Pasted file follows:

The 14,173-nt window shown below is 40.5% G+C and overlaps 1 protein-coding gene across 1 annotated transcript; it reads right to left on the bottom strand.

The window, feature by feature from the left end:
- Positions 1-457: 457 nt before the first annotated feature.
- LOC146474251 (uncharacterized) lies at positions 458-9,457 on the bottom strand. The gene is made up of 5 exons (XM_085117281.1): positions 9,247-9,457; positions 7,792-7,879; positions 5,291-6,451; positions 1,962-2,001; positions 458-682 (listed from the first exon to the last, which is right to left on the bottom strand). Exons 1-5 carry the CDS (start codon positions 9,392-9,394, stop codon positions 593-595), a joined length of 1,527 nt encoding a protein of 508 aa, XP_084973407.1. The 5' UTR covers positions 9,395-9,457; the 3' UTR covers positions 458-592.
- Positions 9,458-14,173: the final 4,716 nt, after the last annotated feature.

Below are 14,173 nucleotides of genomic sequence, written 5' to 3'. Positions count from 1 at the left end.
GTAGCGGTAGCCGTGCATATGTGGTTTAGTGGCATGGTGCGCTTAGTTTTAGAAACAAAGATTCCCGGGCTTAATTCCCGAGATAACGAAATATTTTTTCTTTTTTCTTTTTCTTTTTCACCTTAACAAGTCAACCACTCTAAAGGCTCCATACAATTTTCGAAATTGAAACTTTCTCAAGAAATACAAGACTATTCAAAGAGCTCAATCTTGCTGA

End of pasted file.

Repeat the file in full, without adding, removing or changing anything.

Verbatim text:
The 14,173-nt window shown below is 40.5% G+C and overlaps 1 protein-coding gene across 1 annotated transcript; it reads right to left on the bottom strand.

The window, feature by feature from the left end:
- Positions 1-457: 457 nt before the first annotated feature.
- LOC146474251 (uncharacterized) lies at positions 458-9,457 on the bottom strand. The gene is made up of 5 exons (XM_085117281.1): positions 9,247-9,457; positions 7,792-7,879; positions 5,291-6,451; positions 1,962-2,001; positions 458-682 (listed from the first exon to the last, which is right to left on the bottom strand). Exons 1-5 carry the CDS (start codon positions 9,392-9,394, stop codon positions 593-595), a joined length of 1,527 nt encoding a protein of 508 aa, XP_084973407.1. The 5' UTR covers positions 9,395-9,457; the 3' UTR covers positions 458-592.
- Positions 9,458-14,173: the final 4,716 nt, after the last annotated feature.

Below are 14,173 nucleotides of genomic sequence, written 5' to 3'. Positions count from 1 at the left end.
GTAGCGGTAGCCGTGCATATGTGGTTTAGTGGCATGGTGCGCTTAGTTTTAGAAACAAAGATTCCCGGGCTTAATTCCCGAGATAACGAAATATTTTTTCTTTTTTCTTTTTCTTTTTCACCTTAACAAGTCAACCACTCTAAAGGCTCCATACAATTTTCGAAATTGAAACTTTCTCAAGAAATACAAGACTATTCAAAGAGCTCAATCTTGCTGA